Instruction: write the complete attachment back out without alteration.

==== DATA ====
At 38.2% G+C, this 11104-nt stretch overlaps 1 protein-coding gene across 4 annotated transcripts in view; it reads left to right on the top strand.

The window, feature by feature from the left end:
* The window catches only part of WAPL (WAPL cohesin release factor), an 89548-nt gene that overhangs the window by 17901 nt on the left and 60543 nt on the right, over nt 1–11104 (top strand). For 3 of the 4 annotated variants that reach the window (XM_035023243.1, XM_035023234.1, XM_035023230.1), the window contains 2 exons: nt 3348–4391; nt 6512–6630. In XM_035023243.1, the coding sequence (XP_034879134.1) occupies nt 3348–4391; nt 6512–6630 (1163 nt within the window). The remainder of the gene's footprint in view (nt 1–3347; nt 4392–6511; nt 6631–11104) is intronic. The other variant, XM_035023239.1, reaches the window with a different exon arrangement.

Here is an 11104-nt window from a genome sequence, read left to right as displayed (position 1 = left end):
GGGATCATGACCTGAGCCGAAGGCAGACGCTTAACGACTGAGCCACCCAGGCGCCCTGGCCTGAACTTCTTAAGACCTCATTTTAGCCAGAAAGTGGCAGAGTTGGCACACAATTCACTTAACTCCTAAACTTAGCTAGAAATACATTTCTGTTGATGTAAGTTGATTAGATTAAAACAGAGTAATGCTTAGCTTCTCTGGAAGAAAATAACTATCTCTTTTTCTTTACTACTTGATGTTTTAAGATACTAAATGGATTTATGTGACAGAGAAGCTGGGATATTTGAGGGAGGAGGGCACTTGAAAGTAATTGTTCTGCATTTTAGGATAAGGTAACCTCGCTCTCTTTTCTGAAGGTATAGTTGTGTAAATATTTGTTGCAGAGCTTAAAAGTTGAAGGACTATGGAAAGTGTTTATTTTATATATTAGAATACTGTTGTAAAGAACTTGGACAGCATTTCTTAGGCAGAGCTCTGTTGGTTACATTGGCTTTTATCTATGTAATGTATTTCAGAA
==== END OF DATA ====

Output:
At 38.2% G+C, this 11104-nt stretch overlaps 1 protein-coding gene across 4 annotated transcripts in view; it reads left to right on the top strand.

The window, feature by feature from the left end:
* The window catches only part of WAPL (WAPL cohesin release factor), an 89548-nt gene that overhangs the window by 17901 nt on the left and 60543 nt on the right, over nt 1–11104 (top strand). For 3 of the 4 annotated variants that reach the window (XM_035023243.1, XM_035023234.1, XM_035023230.1), the window contains 2 exons: nt 3348–4391; nt 6512–6630. In XM_035023243.1, the coding sequence (XP_034879134.1) occupies nt 3348–4391; nt 6512–6630 (1163 nt within the window). The remainder of the gene's footprint in view (nt 1–3347; nt 4392–6511; nt 6631–11104) is intronic. The other variant, XM_035023239.1, reaches the window with a different exon arrangement.

Here is an 11104-nt window from a genome sequence, read left to right as displayed (position 1 = left end):
GGGATCATGACCTGAGCCGAAGGCAGACGCTTAACGACTGAGCCACCCAGGCGCCCTGGCCTGAACTTCTTAAGACCTCATTTTAGCCAGAAAGTGGCAGAGTTGGCACACAATTCACTTAACTCCTAAACTTAGCTAGAAATACATTTCTGTTGATGTAAGTTGATTAGATTAAAACAGAGTAATGCTTAGCTTCTCTGGAAGAAAATAACTATCTCTTTTTCTTTACTACTTGATGTTTTAAGATACTAAATGGATTTATGTGACAGAGAAGCTGGGATATTTGAGGGAGGAGGGCACTTGAAAGTAATTGTTCTGCATTTTAGGATAAGGTAACCTCGCTCTCTTTTCTGAAGGTATAGTTGTGTAAATATTTGTTGCAGAGCTTAAAAGTTGAAGGACTATGGAAAGTGTTTATTTTATATATTAGAATACTGTTGTAAAGAACTTGGACAGCATTTCTTAGGCAGAGCTCTGTTGGTTACATTGGCTTTTATCTATGTAATGTATTTCAGAA